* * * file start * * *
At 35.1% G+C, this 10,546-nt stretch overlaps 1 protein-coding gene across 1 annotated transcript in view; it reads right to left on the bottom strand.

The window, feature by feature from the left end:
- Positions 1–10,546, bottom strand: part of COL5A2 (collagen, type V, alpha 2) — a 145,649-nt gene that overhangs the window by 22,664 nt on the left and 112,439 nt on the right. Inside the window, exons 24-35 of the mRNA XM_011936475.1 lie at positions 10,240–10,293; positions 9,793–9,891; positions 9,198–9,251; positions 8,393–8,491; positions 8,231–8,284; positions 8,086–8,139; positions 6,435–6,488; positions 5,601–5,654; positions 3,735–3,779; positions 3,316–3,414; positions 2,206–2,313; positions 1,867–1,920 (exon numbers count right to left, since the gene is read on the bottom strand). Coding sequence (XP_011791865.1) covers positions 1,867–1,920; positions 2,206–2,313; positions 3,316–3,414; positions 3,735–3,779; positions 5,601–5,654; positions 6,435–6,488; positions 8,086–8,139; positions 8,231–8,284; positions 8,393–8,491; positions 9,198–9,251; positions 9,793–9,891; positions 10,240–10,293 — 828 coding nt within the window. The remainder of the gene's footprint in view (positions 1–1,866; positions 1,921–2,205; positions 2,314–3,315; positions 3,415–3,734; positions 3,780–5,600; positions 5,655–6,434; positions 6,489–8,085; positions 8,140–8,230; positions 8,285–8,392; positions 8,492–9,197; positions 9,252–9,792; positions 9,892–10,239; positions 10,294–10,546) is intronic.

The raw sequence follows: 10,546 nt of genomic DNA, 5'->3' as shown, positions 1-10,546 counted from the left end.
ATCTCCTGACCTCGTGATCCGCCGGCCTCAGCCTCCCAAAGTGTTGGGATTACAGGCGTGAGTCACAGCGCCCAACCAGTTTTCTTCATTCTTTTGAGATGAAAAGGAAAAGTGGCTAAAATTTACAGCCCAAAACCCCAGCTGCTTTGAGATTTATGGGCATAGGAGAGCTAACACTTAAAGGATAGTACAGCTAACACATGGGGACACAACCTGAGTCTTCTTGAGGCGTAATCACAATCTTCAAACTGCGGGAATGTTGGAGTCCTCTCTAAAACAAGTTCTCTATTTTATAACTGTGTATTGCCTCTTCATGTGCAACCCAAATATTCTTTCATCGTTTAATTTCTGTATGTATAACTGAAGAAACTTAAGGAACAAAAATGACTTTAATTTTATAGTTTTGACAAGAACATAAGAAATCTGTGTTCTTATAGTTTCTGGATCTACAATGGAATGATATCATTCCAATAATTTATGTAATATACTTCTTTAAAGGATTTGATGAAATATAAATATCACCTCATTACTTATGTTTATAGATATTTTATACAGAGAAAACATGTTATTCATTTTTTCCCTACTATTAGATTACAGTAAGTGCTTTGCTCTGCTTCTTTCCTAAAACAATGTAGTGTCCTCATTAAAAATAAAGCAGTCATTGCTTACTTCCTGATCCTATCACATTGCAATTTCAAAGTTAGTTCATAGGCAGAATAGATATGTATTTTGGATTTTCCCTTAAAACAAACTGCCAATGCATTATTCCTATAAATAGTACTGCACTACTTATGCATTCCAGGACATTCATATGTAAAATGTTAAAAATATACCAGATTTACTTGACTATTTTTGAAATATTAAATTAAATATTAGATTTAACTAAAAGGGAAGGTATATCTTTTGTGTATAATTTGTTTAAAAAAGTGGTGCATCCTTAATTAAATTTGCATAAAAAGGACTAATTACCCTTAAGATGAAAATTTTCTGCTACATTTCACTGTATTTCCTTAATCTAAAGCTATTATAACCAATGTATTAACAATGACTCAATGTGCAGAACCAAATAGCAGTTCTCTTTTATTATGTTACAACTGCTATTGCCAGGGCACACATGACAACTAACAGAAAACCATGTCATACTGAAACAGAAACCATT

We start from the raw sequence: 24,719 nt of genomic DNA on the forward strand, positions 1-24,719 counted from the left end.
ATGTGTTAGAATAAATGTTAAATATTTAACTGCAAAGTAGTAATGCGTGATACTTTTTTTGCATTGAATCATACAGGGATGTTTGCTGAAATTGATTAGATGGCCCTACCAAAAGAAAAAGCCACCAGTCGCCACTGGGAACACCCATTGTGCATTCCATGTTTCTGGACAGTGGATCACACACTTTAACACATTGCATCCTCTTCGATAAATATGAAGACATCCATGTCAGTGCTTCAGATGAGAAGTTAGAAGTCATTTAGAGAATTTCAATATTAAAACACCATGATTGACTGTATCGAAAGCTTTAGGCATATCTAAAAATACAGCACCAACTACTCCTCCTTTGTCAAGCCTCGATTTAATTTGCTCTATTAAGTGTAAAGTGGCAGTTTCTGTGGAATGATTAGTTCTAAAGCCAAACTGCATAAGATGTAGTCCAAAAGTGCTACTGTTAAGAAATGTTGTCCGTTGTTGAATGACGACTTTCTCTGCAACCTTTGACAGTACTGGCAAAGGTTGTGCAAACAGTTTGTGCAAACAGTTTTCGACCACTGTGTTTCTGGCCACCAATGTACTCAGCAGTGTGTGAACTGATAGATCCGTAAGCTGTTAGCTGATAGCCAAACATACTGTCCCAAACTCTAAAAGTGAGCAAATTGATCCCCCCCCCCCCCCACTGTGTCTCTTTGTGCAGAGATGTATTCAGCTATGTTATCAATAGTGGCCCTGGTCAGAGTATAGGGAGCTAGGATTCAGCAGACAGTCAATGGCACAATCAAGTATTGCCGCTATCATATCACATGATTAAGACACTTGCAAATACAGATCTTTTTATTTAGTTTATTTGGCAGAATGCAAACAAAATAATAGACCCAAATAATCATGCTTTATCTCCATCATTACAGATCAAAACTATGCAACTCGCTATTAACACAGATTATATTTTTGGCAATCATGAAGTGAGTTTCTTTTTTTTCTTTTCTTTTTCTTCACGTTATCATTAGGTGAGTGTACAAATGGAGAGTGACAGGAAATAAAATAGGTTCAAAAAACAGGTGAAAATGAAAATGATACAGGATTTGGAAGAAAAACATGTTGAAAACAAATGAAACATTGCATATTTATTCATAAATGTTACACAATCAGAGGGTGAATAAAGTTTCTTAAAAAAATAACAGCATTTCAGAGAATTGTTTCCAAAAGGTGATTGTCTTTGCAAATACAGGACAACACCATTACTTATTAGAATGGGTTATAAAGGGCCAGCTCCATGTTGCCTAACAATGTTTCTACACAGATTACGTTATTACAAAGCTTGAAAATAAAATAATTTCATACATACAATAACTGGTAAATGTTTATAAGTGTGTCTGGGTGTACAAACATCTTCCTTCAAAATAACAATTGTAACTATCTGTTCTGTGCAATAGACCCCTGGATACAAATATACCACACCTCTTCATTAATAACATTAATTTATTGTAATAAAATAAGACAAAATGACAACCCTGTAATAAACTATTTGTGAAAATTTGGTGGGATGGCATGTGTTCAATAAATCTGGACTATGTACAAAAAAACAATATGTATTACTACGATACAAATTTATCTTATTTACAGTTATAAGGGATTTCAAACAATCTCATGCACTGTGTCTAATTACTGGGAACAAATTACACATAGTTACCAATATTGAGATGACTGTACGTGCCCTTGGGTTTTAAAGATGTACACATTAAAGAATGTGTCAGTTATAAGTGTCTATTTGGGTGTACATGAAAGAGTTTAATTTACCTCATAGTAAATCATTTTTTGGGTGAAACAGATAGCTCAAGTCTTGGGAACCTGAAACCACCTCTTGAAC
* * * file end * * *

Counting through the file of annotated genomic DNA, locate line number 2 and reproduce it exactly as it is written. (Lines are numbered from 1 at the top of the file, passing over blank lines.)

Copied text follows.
The window, feature by feature from the left end: